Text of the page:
12. A small boat for movement on water under propulsive forces generated by a propulsion unit driven by an engine mounted in a hull assembly, wherein the improvement comprises an engine compartment defined in a rear portion of the hull assembly, said engine being housed in said engine compartment, a driver's seat disposed on the hull assembly rearwardly of a steering device mounted thereon, with foot spaces defined on opposite sides of said driver's seat, said engine being rearwardly of said driver's seat, and a passenger's seat displaced from said driver's seat in a transverse direction of the hull assembly.
13. A small boat according to claim 12, wherein said passenger's seat is displaced from said driver's seat in a fore-and-aft direction of the hull assembly.
14. A small boat having an engine, wherein the improvement comprises a hull assembly including a raised floor deck extending from a center thereof toward a bow side thereof and displaced to one side thereof, said raised floor deck defining an engine compartment therein, said engine being housed in said engine compartment, a steering device mounted on an opposite side of the hull assembly, a driver's seat disposed rearwardly of said steering device, and a space for allowing legs of a driver seated on said driver's seat to be stretched therein, said space being defined in front of said driver's seat on an opposite side of the hull assembly adjacent to said engine compartment.
15. A small boat according to claim 14, further including a passenger's seat disposed rearwardly of said driver's seat in staggered relationship thereto.
16. A small boat according to claim 15, wherein said engine has a crankshaft disposed in the center of said hull assembly, said engine having a cylinder axis inclined toward said one side of the hull assembly.
17. A small boat according to claim 14, further including a propulsion shaft disposed in the center of said hull assembly, said engine having a crankshaft disposed in said engine compartment and extending parallel to said propulsion shaft, and means, connected between said crankshaft and said propulsion shaft, for transmitting drive power from said crankshaft to said propulsion shaft.
18. A small boat according to claim 14, wherein said space has a portion positioned below said steering device, said steering device being angularly movable vertically about an end thereof near a bow side of the hull assembly.
19. A small boat for movement on water under propulsive forces generated by a propulsion unit driven by an engine, wherein the improvement comprises a driver's seat disposed on the hull assembly rearwardly of a steering device mounted thereon, with foot spaces defined on opposite sides of said driver's seat, and a passenger's seat displaced from said driver's seat in a transverse direction of the hull assembly, said passenger's seat being displaced from said driver's seat in a fore-and-aft direction of the hull assembly, said hull assembly having a longitudinal central line, said driver's seat being disposed on one side of said longitudinal central line, said passenger's seat being disposed on the other side of said longitudinal central line.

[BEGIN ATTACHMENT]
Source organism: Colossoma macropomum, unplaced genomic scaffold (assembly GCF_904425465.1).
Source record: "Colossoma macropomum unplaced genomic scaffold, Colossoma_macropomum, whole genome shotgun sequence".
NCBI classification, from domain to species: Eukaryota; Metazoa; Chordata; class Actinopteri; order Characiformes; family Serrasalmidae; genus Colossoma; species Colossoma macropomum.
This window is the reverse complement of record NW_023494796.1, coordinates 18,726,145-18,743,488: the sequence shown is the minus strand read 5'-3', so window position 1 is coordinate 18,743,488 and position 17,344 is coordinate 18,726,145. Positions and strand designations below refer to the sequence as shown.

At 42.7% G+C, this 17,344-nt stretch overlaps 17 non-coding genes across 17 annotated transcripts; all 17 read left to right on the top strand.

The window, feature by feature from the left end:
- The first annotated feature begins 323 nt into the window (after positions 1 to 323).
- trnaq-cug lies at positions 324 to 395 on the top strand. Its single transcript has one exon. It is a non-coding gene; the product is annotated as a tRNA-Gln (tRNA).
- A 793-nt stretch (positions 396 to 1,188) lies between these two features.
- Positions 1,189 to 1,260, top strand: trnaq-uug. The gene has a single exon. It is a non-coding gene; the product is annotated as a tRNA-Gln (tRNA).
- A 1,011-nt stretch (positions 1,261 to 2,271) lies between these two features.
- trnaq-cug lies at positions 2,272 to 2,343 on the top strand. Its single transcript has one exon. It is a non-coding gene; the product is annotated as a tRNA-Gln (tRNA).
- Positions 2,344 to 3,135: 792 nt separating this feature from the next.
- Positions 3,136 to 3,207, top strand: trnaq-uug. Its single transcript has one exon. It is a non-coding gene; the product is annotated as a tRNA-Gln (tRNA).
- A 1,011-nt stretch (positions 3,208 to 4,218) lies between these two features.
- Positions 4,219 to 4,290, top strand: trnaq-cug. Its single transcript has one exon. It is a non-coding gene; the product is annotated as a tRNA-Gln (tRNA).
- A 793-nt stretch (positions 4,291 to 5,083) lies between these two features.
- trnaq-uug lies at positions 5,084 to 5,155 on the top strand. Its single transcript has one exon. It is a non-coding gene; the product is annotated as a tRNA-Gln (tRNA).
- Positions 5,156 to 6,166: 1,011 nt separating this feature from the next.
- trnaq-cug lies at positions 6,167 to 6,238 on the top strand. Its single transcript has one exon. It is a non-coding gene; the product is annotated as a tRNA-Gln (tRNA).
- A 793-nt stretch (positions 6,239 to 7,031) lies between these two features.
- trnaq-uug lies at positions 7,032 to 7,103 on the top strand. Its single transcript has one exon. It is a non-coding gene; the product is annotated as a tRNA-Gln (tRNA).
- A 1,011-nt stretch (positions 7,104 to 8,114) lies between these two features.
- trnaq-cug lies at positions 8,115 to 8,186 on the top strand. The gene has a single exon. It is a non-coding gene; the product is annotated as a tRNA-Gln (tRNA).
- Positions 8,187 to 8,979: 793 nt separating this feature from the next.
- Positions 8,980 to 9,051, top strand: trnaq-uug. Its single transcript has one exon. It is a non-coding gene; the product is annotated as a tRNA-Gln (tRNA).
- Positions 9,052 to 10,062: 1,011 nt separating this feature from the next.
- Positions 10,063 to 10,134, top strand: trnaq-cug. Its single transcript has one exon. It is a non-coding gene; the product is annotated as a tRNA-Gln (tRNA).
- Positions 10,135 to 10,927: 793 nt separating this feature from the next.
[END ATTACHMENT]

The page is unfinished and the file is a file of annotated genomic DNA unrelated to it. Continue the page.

Description
BACKGROUND OF THE INVENTION

1. Field of the Invention:

The present invention relates to a small boat, and more particularly to a recreational astride-type small boat having seats for a driver and at least one passenger.

2. Description of the Relevant Art:

Conventional recreational astride-type small boats or vessels are known from Japanese Laid-Open Utility Model Publications Nos. 1-122396 and 1-167993, for example. The astride-type small boat disclosed in the former publication has an engine housed in an engine compartment defined in a front half portion of the hull. The engine compartment has a rear partition which separates the engine compartment from the cabin. The rear half portion of the hull is lower in level than the front half portion, and accommodates an astride-type seat extending in the fore-and-aft direction for a driver or navigator and a passenger to sit on.

The astride-type small boat shown in the latter publication also has a seat similar to that of the astride-type small boat disclosed in the former publication.

Both of the above prior astride-type small vessels have a relatively small width or breadth that allows the driver to steer the vessel skillfully with ease so that the driver feels exhilarated when handling the vessel.

The passenger is usually required to be seated astride of the seat while keeping his or her body closely against the back of the driver. If the passenger is a guest or an elderly person, the passenger may feel uncomfortable about the position on the seat. Another problem is that when the passenger's body is pressed against the driver's body, the passenger may not feel relaxed on the boat.

The above problems may be solved by a known bench-type seat that would extend transversely of the vessel and would permit the driver and the passenger to be seated side by side. However, the bench-type seat would result in an increase in the width or breadth of the vessel, and make the vessel less transportable on land. If a vessel with a bench-type seat remained narrow for better handling, the driver and the passenger would still be required to sit closely side by side.